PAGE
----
Being highly motivated to spend, India's middle class has been driving consumption growth - a fact that has even received significant attention in India as well. This paper clarifies the consumption patterns of India's middle class by targeting Indian consumers "living in Tier-1 cities and having annual household incomes between $7,500 and $35,000."
New and old senses of values coexist in India. As a new sense of values, there are growing attitudes toward being flexible in accepting new functions (secular-rational values) and the acceptability of doing things differently from others (self-expression values). At the same time, people still make decisions based on their faith and lifestyle habits (traditional values) and attach importance to rules and bonds to maintain and strengthen the community (survival values).
Compared to their Japanese counterparts, more Indian consumers tend to trust the opinions of actual users and attempt to gather a larger amount of shopping information. In addition, they are less reluctant to use financial tools for purchases. These findings suggest an orientation toward secular-rational values. Nevertheless, many Indian consumers still want to see products at physical stores rather than completing purchase transactions only via the Internet, exposing views that are not based on secular-rational values. The orientation toward self-expression values can be seen in attitudes on shopping for enjoyment. Because of the trend toward smaller families and the economic and social empowerment of women, the middle class can freely spend a greater portion of their incomes, enabling them to enjoy shopping. The spread of IT and SNS has caused people to act conspicuously to show themselves off in the best light, such as by publicly carrying brand products.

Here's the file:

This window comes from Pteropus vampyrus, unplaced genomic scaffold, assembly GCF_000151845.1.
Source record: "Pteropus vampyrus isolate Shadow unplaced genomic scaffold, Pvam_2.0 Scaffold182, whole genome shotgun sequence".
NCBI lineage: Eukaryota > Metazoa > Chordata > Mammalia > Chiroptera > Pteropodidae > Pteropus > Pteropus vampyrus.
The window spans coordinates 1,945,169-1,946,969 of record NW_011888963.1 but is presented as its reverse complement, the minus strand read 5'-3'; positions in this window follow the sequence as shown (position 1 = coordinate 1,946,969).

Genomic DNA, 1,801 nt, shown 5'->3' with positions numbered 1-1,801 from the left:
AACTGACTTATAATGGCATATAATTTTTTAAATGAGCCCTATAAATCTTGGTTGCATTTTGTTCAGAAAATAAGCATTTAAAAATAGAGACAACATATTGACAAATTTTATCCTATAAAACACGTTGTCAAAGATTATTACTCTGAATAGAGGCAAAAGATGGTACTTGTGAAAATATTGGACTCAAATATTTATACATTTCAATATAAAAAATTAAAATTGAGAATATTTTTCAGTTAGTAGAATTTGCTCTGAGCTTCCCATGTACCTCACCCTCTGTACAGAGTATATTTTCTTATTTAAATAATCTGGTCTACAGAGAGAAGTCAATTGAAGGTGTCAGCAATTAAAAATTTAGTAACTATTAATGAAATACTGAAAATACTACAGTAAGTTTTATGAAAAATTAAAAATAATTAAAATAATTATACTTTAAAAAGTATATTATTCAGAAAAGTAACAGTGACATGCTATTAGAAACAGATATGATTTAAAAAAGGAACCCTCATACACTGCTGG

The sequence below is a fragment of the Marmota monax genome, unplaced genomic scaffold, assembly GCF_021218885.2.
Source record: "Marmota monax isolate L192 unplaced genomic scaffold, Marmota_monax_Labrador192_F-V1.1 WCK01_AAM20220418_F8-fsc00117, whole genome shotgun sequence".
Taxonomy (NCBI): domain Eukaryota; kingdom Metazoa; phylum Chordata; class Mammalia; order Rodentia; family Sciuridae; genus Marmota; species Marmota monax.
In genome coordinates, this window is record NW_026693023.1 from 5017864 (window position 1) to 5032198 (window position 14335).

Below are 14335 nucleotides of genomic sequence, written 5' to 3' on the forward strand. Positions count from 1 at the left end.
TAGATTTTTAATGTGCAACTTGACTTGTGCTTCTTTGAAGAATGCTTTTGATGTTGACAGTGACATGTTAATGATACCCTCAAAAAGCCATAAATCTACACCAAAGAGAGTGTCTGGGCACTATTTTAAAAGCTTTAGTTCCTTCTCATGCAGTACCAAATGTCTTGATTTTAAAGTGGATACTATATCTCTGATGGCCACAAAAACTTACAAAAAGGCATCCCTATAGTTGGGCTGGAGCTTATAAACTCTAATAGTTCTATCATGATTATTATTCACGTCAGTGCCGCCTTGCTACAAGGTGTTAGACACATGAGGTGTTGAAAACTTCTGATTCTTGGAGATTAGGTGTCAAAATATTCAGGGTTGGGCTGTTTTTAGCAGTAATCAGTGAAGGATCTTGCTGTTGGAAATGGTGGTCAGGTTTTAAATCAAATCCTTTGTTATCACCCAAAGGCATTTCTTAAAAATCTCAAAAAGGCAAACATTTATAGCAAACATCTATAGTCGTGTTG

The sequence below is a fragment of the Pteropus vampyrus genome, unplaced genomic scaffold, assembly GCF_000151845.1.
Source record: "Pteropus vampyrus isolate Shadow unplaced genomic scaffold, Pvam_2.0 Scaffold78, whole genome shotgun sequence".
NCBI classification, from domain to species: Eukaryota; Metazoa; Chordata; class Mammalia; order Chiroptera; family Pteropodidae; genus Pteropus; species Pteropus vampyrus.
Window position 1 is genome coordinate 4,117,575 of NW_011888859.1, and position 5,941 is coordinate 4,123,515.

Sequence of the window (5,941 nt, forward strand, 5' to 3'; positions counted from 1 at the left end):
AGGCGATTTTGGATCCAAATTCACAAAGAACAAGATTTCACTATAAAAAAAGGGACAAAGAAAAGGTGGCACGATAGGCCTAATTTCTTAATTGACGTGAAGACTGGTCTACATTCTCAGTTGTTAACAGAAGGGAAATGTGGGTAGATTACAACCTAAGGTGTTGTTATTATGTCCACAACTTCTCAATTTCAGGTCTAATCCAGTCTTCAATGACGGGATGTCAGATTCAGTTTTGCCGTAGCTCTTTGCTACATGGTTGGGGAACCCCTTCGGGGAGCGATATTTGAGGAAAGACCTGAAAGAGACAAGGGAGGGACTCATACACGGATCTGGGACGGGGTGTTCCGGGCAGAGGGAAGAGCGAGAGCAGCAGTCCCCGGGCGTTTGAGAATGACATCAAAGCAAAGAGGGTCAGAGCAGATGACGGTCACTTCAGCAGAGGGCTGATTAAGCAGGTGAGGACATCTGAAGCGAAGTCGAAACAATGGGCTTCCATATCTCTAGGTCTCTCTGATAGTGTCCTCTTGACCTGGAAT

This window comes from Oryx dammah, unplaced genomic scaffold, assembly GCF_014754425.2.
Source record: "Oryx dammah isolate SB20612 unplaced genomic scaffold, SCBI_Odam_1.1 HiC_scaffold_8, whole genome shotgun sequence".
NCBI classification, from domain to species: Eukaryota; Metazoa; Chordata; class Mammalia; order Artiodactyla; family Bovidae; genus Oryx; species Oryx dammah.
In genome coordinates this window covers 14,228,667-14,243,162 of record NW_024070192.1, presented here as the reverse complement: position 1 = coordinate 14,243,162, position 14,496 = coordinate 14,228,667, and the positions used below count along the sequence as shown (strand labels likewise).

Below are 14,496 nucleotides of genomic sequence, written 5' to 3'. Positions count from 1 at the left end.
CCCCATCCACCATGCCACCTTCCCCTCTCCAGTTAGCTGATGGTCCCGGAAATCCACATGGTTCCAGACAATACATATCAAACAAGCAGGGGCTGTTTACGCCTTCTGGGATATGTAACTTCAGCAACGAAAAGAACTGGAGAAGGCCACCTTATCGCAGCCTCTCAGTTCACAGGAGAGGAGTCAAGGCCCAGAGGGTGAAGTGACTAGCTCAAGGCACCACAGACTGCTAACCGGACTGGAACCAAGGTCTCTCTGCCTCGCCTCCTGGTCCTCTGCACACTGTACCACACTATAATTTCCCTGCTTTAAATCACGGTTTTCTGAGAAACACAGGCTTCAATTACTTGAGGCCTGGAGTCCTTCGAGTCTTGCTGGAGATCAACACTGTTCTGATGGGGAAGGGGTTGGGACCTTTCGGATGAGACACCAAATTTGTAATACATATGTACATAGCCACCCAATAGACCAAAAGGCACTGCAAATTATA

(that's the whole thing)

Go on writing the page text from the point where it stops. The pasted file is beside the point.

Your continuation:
Conventional consumption behaviors that reflect traditional and survival values are a normal part of their lives, often rendering them unaware of their behavior. Indian behaviors that reflect traditional values include judging quality by sense of touch and making purchases during religious events. In addition, even though they are motivated to spend based on secular-rational values, they act within a framework of conduct acceptable to their religious faith. Behaviors representing survival values include placing importance on emotional connection not only with products but also with suppliers (companies). Such behaviors are also seen in the role of the family. Family plays an important part in the division of responsibilities for shopping, decision-making criteria and justification of spending.
The value for money (VFM) attitudes that strike a balance between secular-rational and traditional values, as well as the attitudes toward putting family first (family-first principle) that balance self-expression and survival values, constitute the characteristics of India's middle class. These attitudes are expected to remain particularly strong in the future.